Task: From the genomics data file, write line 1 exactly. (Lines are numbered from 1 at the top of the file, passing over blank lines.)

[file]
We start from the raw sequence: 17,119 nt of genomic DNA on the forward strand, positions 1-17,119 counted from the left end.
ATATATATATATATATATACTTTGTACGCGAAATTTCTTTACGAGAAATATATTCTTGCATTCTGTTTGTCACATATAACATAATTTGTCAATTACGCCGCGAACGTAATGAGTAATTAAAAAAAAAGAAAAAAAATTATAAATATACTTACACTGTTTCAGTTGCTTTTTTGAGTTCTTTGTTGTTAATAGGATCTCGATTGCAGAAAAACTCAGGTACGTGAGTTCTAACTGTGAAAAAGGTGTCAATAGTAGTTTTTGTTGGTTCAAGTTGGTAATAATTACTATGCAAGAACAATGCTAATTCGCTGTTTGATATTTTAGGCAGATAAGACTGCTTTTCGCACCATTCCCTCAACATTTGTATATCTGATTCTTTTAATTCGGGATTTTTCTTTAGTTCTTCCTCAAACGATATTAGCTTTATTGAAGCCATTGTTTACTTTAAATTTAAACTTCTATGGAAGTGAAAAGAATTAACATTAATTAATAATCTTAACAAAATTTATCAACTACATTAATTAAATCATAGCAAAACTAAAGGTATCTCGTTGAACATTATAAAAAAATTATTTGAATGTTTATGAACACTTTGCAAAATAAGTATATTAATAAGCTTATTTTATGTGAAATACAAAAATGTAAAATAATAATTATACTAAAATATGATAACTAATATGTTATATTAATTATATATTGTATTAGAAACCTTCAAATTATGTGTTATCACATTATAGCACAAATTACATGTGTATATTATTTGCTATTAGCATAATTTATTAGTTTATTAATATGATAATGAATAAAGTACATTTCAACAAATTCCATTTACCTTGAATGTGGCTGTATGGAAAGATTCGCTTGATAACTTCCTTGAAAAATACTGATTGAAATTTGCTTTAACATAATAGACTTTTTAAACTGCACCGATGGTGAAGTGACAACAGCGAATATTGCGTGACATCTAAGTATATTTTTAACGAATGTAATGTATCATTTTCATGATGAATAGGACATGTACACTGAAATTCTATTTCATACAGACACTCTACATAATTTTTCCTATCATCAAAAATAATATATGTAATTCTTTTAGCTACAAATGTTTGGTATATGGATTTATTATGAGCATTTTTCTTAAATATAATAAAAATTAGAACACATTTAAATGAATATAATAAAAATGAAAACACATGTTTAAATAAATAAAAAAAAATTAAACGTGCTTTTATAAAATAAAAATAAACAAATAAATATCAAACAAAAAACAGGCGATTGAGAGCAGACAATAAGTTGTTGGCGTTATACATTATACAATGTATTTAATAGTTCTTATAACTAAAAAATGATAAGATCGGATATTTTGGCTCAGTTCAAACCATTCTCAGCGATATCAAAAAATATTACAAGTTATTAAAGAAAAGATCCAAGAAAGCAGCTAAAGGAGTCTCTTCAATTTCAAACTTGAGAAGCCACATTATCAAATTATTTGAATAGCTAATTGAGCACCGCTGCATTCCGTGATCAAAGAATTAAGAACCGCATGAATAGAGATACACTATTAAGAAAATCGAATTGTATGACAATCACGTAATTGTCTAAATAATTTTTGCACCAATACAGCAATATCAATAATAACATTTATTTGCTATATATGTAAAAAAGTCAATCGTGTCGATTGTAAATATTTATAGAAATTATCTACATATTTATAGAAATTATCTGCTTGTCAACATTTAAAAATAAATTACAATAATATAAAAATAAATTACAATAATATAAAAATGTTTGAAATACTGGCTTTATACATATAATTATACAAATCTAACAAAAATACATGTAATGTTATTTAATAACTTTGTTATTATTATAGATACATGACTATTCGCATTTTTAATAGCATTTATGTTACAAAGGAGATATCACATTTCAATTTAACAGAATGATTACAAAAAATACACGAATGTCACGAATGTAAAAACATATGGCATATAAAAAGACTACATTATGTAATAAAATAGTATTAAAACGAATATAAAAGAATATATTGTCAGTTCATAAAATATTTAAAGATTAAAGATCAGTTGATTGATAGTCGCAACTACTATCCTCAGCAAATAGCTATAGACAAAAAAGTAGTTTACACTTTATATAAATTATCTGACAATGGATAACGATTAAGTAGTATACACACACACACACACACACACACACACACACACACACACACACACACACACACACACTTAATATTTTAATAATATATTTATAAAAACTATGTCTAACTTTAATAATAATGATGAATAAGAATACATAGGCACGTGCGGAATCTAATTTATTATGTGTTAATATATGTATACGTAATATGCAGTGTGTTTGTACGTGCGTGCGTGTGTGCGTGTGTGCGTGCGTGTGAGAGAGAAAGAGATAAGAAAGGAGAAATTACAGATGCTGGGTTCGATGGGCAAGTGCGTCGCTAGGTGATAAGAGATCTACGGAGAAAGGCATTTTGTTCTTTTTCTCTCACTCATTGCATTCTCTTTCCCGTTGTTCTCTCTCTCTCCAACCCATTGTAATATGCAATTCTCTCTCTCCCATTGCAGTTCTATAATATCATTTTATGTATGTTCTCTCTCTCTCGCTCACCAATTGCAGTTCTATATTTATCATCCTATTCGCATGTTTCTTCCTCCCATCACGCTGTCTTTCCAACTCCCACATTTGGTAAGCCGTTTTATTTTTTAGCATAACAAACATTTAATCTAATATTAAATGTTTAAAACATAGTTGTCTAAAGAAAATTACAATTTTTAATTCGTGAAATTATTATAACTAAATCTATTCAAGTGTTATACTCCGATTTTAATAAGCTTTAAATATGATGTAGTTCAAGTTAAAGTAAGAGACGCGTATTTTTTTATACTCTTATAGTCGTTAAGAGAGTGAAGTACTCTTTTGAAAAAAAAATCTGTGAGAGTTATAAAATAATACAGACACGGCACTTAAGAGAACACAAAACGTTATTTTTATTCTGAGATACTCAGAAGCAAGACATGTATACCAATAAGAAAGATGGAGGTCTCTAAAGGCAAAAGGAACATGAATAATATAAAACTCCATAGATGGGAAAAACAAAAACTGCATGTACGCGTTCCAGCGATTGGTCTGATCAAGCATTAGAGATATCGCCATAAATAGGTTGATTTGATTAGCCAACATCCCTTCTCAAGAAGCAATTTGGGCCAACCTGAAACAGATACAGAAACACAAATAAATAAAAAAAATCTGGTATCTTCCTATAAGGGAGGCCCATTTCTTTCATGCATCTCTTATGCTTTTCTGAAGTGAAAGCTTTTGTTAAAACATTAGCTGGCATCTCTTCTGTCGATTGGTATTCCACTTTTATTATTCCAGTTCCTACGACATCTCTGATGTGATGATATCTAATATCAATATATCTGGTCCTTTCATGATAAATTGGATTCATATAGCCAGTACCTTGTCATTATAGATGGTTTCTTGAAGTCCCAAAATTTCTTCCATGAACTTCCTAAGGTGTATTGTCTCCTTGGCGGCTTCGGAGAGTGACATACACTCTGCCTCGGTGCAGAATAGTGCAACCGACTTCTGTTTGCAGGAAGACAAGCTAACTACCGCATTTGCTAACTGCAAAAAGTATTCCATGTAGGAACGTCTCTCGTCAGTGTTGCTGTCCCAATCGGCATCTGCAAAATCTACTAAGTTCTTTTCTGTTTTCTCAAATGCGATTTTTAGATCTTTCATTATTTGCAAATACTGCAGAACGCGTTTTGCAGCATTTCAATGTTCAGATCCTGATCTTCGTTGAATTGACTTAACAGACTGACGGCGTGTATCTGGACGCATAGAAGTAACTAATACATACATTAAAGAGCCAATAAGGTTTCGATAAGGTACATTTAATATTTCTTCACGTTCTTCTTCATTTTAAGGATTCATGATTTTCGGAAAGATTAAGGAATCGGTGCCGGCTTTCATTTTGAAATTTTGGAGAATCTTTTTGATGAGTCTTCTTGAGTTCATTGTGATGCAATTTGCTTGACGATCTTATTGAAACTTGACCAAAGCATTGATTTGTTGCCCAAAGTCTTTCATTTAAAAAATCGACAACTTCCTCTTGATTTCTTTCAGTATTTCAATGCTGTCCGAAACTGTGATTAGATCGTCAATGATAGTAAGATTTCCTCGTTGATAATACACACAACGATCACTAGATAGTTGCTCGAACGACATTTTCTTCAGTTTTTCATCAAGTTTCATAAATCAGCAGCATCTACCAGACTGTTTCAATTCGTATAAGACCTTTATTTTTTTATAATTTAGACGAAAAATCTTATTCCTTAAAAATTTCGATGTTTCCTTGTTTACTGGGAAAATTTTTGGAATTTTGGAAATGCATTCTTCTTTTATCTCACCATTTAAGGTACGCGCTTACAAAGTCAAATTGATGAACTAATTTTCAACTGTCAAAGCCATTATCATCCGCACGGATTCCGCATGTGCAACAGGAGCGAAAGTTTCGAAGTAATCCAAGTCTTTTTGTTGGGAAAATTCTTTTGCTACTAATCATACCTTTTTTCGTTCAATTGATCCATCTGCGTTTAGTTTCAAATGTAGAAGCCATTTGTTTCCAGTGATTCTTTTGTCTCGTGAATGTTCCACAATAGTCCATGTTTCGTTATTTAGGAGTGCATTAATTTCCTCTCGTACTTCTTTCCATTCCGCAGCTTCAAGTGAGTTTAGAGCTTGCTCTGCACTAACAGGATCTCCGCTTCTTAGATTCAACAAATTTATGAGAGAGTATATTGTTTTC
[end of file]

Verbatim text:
We start from the raw sequence: 17,119 nt of genomic DNA on the forward strand, positions 1-17,119 counted from the left end.